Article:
Miss monkey flares with the usual stuff (hot AND cold weather yay us, rain, exercise, colds/infections etc) and she doesnt test as allergic but for her milk is BAD… emotional reactions ( happy OR sad, crying or laughter) can set her off but only if shes already flaring, tho anxiety as a whole, stress gets her every time i swear. Hers arent that weird i guess, tho she seems to flare with pollen despite her allergy testing insisting she isnt allergic

  12. Sarah says:

    Samantha, you can get false negatives on allergy testing. I did with tree pollen. I’m hugely allergic to it, and my allergist agrees that I am based on my symptoms, but I tested negative to it on the skin test. Same with ragweed for me. You might want to ask her doctor if there’s a possibility it was a false negative.

  13. Samantha says:

    I’m thinking we need to look at that. They initially did a standard scratch test on her back, got NO hits. then they did some subcutaneous (im taking medical terminology in college right now can ya tell lol) injections on her arms and pronounced her allergic to mold and nothing else. But she definitely seems to flare when the pollen counts go up (and since im allergic to pollens as well as a laundry list of other things i generally know)

  14. Amy says:

    She could have developed (more) allergies since her last testing, too – unless it was recent? I’ve developed some minor allergies in the last few years, I’m in my early 30’s, and I’ve never in my life had them before.

  15. MC says:

    I too would wonder along the lines of false negatives (which the last allergist I saw doesn’t think can really happen, but whatever), or that like Amy said, maybe developed allergies since testing? I’ve been tested more than once and only reacted to like 3-4 things, even though I know in real life I react to way more… especially milk. This is with both skin and blood tests.

    I guess I could also say dairy is a trigger for me, though I haven’t had any recently so I don’t really know if it’s a direct trigger, or if it triggers an allergic reaction with runny nose and all the rest, which then triggers my asthma. I don’t think I want to try to find out.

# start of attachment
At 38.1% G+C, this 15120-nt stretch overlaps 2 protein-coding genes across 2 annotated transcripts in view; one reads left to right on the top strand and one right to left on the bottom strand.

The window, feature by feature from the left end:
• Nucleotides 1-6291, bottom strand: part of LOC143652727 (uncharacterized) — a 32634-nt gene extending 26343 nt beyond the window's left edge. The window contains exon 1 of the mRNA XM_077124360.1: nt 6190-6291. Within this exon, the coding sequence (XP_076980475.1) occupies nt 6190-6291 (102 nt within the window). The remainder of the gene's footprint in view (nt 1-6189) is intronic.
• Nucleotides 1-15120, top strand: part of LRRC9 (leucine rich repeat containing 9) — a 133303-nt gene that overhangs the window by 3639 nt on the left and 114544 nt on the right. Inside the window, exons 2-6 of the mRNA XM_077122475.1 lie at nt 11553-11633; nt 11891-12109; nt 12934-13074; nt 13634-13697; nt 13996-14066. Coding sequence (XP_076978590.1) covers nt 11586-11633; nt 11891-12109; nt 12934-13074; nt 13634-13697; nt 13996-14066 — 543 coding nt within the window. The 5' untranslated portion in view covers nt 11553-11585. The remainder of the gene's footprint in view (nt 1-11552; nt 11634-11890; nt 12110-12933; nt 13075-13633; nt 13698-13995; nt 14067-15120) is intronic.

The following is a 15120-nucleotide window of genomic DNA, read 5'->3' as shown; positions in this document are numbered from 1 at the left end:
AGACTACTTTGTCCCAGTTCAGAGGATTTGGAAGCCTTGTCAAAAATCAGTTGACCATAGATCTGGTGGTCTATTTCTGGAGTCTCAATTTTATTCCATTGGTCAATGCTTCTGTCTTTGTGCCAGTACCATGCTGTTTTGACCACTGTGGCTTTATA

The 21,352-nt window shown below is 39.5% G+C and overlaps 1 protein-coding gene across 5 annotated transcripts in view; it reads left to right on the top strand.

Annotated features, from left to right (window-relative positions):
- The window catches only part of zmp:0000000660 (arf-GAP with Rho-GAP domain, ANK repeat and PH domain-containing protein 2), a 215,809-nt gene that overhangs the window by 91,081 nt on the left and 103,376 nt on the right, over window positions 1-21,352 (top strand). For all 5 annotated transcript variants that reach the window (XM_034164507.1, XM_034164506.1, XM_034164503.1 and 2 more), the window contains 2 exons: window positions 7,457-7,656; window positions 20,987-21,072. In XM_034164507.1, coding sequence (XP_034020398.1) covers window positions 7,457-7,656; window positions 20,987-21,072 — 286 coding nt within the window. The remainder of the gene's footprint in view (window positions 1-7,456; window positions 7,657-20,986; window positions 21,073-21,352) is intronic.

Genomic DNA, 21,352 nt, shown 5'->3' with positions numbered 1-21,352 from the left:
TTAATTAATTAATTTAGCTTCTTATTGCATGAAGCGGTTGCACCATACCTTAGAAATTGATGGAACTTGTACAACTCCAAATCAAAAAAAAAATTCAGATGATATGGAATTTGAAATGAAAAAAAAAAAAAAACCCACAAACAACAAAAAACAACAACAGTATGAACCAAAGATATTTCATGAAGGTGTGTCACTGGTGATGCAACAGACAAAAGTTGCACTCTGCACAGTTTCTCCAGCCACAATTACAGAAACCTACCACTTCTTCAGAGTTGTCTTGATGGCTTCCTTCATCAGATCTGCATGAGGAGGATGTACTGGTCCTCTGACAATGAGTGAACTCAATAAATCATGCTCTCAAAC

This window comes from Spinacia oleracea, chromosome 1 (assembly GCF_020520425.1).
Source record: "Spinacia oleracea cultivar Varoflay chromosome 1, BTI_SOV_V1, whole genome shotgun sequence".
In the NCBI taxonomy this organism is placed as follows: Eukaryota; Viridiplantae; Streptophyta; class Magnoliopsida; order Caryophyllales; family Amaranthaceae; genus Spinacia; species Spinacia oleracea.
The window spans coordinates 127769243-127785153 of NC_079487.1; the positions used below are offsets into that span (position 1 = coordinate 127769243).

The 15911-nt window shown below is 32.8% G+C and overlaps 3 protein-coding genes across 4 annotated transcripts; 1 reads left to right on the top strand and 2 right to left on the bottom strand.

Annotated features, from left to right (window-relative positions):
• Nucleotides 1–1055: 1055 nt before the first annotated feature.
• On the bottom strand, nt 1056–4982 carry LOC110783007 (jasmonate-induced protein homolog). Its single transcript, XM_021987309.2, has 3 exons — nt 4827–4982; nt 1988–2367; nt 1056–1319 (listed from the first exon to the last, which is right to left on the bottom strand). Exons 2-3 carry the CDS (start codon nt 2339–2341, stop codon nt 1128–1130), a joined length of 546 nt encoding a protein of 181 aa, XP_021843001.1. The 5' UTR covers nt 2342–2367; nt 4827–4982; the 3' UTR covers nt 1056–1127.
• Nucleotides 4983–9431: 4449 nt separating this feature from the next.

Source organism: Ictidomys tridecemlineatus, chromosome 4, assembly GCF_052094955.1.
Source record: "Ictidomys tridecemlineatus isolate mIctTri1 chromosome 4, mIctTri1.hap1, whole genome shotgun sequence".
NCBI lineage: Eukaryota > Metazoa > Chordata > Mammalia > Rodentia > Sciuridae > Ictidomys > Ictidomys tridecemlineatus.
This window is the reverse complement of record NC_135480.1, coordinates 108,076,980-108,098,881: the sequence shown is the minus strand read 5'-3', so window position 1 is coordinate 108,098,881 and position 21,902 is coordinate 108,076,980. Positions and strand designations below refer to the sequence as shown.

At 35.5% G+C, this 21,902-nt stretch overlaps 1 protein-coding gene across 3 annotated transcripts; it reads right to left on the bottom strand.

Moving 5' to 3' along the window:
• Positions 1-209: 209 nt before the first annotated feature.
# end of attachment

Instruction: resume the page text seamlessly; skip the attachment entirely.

16. Sarah says:

    My allergist told me that false negatives are more likely if you a) don’t react to the control allergen, or b) if you have a dermographic reaction (ie, you react to everything, even the non-allergic control). Both make it difficult to tell if you’re really allergic or not allergic to the allergen.

    I had a dermographic reaction, and my non-allergic control reacted as badly as my allergic control. Therefore, they could only tell the stuff that I raised a really big weal, and the rest they have to diagnose symptomatically since they really couldn’t tell based on the test.

  17. Samantha says:

    her allergy test was just about a year ago, so fairly recent really… but her pediatrician (who, again, is amazing) says it can be…faulty with kids so im not too sure
    I know mine havent changed much since i was a kid… dust, mold, mildew, cut grass, “multiple regional pollens” (which ive since discovered means basically all of them), milk, strawberries, and weirdly enough while i test as allergic to animal dander i will “acclimate” so to speak to dogs and cats and my own dont cause me issues, only new ones till my body gets used to them. Rabbits however? yeah i react STRONGLY to rabbits, every single time, no matter how many times ive been around them

  18. Sarah says:

    I kind of reverse-acclimate to pet dander, if that makes sense. The longer I’m around a pet, the worse my breathing gets. I react STRONGLY to hay and dust. The other thing I react really strongly to is any kind of lavender, be it scent, flower, spray, herb, whatever. I have to avoid it (luckily, lavender is not a popular cooking herb here, unlike some other areas of the country, so I’m pretty safe at restaurants, etc).